Nursing Home Ethnography

Advanced Seminar

October 29–November 2, 1995

Nearly two million people in the United State—5 percent of the over-65 population—now live in nursing homes, and the “mom and pop” old-age homes of fifty years ago have evolved into a $40-billion industry. Ten scholars, all of whom have conducted ethnographic research in nursing homes, gathered at the School in the fall of 1995 to develop a cultural model of the nursing home institution. The advanced seminar was the first such gathering of anthropological scholars in this relatively new ethnographic territory.

The participants collectively generated a holistic cultural model of the nursing home. “We analyzed not only the cultural space but the social processes that undergird that space and provide meaning for the daily activities that take place there,” said chair Philip B. Stafford of Bloomington (Indiana) Hospital. Seminar papers described both small and large-scale anthropological projects that addressed such elements of the nursing home environment as nursing practices, care giving, family roles, food, personal possessions, and patient coping mechanisms. They ranged from a macro-level focus on the place of the nursing home within modern and postmodern culture to a micro-level focus on the body of the prospective “patient” as viewed by those who may place it within the institution.

Central to the week’s discussions was the question of whether the nursing home is a medical or a domestic environment: Is it hospital, or is it home? The model developed by seminar participants looks at the nursing home as a contested cultural domain in which the daily life of occupants and employees is pervaded by this ongoing “turf war.” An example is the conflict arising from differing interpretations of food, addressed in Joel Savishinsky’s paper. According to the hospital model, food is regarded as diet and nutrition. In the home model, food is expected to taste good and promote sociability. “Sensitizing people to these inherent ambiguities enables them to step back and reinterpret situations,” notes Stafford. “In addition, a third domain of meaning—the domain of money-making—overlaps the scheme and provides an interpretive framework for administrative and regulatory agents whose physical presence may be missing but who, nevertheless, wield power.”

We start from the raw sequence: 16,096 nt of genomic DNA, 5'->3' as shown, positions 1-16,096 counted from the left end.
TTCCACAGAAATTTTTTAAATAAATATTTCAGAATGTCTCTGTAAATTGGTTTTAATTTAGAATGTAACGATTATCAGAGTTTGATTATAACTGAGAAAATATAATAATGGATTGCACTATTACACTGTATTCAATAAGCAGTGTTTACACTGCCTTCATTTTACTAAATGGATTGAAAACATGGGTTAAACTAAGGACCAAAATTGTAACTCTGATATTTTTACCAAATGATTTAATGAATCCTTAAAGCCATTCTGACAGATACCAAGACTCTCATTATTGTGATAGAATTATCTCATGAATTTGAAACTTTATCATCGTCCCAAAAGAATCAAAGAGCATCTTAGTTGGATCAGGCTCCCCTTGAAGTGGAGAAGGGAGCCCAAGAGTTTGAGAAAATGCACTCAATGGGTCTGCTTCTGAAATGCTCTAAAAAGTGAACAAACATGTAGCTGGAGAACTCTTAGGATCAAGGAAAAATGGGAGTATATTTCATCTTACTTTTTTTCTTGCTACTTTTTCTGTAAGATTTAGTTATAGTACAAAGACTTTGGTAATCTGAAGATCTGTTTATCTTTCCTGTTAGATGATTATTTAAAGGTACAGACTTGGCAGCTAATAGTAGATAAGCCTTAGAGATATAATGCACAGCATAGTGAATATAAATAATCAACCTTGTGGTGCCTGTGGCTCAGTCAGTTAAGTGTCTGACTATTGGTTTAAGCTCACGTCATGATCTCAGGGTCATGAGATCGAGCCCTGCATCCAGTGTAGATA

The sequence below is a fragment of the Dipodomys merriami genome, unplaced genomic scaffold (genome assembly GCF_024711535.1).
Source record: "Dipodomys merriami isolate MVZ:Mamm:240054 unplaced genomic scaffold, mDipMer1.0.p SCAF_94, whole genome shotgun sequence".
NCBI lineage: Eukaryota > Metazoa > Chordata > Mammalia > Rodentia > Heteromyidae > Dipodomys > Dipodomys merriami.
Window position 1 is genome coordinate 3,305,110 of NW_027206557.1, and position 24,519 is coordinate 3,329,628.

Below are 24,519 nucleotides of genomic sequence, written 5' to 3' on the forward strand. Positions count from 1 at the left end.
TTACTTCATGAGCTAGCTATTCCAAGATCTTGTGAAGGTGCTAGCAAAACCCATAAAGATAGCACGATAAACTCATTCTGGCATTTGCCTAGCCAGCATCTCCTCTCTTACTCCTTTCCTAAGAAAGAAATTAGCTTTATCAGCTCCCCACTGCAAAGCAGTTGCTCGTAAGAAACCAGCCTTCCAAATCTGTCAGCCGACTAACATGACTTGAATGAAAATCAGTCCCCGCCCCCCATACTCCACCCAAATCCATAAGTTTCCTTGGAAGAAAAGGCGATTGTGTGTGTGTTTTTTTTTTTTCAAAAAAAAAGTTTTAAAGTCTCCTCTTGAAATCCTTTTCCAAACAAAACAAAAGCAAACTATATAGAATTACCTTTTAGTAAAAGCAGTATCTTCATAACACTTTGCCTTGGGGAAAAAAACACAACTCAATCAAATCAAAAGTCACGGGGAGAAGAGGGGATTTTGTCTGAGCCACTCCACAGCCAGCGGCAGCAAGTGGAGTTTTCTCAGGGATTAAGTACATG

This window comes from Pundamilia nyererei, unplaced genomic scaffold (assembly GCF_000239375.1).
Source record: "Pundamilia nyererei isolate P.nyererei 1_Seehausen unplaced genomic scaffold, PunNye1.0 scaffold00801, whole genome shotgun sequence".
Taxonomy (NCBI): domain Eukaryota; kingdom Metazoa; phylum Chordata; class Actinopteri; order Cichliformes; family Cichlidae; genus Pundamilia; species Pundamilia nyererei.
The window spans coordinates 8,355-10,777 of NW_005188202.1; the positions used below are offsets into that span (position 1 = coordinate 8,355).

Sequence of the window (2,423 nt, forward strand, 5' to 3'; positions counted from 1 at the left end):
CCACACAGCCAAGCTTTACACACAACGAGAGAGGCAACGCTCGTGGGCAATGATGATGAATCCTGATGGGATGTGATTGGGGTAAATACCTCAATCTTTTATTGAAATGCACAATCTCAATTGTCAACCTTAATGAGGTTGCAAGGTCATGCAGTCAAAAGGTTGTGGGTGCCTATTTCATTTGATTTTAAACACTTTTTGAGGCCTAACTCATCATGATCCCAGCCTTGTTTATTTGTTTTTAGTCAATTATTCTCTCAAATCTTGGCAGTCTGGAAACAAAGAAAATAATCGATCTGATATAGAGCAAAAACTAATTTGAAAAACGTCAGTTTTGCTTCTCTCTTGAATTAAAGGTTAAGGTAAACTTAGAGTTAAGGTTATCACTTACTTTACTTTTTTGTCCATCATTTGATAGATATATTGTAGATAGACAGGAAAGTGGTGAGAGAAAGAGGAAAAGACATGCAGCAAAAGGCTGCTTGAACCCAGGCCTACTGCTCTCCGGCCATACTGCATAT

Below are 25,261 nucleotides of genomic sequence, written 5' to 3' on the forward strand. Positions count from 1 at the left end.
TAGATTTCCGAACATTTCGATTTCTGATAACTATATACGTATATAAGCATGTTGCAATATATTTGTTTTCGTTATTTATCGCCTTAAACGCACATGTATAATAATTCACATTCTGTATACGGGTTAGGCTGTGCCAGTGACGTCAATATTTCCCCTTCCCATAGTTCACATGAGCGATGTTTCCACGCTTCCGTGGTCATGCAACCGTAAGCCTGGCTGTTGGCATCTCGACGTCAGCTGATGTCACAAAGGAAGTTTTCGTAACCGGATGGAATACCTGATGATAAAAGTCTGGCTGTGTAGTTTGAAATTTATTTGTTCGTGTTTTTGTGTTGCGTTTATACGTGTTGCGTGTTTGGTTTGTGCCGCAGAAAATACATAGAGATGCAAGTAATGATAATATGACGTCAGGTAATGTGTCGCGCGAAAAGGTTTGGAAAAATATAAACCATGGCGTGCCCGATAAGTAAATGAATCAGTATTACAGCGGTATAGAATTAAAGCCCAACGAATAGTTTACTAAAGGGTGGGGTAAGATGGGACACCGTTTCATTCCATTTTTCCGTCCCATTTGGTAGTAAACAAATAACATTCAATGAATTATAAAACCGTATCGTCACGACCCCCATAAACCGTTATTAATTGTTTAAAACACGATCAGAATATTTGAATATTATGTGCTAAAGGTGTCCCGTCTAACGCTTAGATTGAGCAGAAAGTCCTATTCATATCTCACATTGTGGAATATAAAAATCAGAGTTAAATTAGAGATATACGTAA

“This was a rare opportunity for individual scholars to receive critical feedback and also to pursue a collective task: a more unified understanding of the institution of the nursing home,” Stafford said. “As anthropologists in urban settings, we are particularly conscious of the practical implications of our work and the need to address policy issues. The model we developed while at SAR sets the stage for the more important work to follow: that of employing anthropological understanding to effect change in the institution itself.”

Philip B. Stafford, Chair Senior Health Services, Bloomington, IN, Hospital Homebodies: Voices of Place in an American Community
Jaber Gubrium Department of Sociology, University of Florida The Nursing Home as a Discursive Anchor for the Body
Haim Hazam Department of Sociology and Anthropology, Tel Aviv University The Home over the Hill: Towards Modern Cosmology of Institutionalization
J. Neil Henderson Suncoast Gerontology Center, University of South Florida Dementia Specific Care Units and Soteria: A Cultural Analysis
Jeanie Kayser-Jones Department of Physiological Nursing and Medical Anthropology Program, University of California at San Francisco The Treatment of Acute Illness in Nursing Homes: The Cultural Context of Decision-making
Margaret A. Perkinson Polisher Research Institute, Philadelphia Geriatric Center Defining Family Roles within a Nursing Home Setting
Graham D. Rowles Sanders-Brown Center on Aging, University of Kentucky Family Involvement in Nursing Home Decision-making
Joel S. Savishinsky Department of Anthropology, Ithaca College 'Bread and Butter' Issues: Food, Conflict, and Control in a Nursing Home
Renee Rose Shield Brown University Wary Partners: Nursing Assistants and Family Members in Nursing Homes
Maria D. Vesperi Department of Anthropology, University of South Florida, New College Irony in Contemporary Ethnographic Narrative

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